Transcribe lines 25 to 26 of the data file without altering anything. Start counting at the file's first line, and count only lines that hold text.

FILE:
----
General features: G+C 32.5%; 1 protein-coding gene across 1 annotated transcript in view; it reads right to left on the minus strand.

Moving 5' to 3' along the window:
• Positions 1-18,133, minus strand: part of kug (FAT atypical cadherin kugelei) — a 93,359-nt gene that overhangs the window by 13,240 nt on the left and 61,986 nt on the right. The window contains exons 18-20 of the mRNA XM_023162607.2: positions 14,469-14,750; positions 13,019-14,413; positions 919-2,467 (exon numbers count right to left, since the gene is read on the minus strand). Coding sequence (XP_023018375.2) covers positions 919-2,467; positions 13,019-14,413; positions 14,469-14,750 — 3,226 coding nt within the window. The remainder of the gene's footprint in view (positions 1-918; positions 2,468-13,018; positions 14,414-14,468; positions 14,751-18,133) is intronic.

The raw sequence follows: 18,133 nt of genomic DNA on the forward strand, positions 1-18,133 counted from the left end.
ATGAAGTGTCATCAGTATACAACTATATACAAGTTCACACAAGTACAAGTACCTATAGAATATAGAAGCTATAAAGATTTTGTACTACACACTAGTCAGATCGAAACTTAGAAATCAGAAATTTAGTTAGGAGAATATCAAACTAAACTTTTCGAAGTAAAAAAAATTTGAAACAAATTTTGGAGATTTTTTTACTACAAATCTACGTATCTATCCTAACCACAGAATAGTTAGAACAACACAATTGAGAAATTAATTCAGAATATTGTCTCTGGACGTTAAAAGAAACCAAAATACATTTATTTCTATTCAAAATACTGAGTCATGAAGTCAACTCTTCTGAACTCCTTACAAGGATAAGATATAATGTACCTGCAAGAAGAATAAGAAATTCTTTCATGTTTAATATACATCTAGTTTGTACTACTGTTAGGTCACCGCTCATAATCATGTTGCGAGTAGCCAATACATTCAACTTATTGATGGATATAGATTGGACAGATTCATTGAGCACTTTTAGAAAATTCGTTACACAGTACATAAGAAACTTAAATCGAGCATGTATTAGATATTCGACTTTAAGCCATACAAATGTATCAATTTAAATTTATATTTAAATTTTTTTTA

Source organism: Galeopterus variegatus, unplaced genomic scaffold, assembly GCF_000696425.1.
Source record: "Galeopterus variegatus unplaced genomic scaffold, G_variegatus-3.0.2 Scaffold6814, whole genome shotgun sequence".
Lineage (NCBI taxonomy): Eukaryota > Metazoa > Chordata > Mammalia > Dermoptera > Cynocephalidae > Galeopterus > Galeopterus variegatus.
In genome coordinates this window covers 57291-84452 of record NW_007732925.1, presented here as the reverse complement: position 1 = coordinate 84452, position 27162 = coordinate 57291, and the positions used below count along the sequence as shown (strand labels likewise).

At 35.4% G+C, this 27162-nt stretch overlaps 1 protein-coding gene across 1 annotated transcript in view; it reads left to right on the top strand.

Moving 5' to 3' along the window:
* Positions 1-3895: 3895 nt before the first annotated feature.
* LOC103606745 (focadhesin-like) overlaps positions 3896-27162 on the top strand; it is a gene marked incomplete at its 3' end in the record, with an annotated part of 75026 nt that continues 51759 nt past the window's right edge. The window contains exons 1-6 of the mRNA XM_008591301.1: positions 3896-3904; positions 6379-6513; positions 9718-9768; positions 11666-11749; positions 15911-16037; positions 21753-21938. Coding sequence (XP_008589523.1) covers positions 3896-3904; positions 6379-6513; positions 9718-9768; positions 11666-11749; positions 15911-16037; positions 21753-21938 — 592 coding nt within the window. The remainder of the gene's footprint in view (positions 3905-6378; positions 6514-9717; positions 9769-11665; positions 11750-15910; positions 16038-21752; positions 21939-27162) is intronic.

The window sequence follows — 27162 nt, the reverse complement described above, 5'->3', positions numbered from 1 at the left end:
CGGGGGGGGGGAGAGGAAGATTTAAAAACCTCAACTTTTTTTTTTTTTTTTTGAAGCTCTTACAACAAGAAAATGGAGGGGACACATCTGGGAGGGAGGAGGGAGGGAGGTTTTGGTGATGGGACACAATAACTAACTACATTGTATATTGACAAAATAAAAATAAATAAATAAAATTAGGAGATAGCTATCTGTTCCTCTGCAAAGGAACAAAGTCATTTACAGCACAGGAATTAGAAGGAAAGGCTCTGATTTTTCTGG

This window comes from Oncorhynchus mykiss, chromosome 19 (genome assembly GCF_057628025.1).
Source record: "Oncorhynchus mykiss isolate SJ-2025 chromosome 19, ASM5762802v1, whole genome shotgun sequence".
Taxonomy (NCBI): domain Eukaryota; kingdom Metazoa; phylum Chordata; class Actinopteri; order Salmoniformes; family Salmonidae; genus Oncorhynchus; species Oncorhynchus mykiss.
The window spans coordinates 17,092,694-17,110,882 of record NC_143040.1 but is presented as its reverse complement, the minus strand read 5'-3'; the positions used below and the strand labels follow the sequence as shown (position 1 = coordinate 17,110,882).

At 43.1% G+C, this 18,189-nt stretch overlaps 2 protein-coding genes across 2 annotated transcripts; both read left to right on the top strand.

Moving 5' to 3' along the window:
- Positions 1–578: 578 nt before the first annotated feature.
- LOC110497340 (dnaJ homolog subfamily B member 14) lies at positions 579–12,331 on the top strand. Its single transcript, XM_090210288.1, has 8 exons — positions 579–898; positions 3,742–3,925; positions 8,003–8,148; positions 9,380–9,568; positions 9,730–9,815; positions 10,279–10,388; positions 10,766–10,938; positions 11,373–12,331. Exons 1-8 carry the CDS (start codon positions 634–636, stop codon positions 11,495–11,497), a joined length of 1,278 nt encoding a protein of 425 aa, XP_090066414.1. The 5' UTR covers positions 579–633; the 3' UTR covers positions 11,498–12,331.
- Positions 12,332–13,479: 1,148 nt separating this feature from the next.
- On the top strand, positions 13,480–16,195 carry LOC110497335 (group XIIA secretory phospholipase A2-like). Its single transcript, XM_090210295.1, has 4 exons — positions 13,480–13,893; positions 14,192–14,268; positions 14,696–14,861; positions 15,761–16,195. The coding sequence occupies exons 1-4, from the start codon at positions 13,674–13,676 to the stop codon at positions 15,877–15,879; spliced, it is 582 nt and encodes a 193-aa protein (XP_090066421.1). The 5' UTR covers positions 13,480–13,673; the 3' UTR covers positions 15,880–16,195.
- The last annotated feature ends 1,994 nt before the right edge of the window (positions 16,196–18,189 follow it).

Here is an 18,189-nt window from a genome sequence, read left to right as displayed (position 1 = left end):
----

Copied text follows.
- On the top strand, positions 13,480–16,195 carry LOC110497335 (group XIIA secretory phospholipase A2-like). Its single transcript, XM_090210295.1, has 4 exons — positions 13,480–13,893; positions 14,192–14,268; positions 14,696–14,861; positions 15,761–16,195. The coding sequence occupies exons 1-4, from the start codon at positions 13,674–13,676 to the stop codon at positions 15,877–15,879; spliced, it is 582 nt and encodes a 193-aa protein (XP_090066421.1). The 5' UTR covers positions 13,480–13,673; the 3' UTR covers positions 15,880–16,195.
- The last annotated feature ends 1,994 nt before the right edge of the window (positions 16,196–18,189 follow it).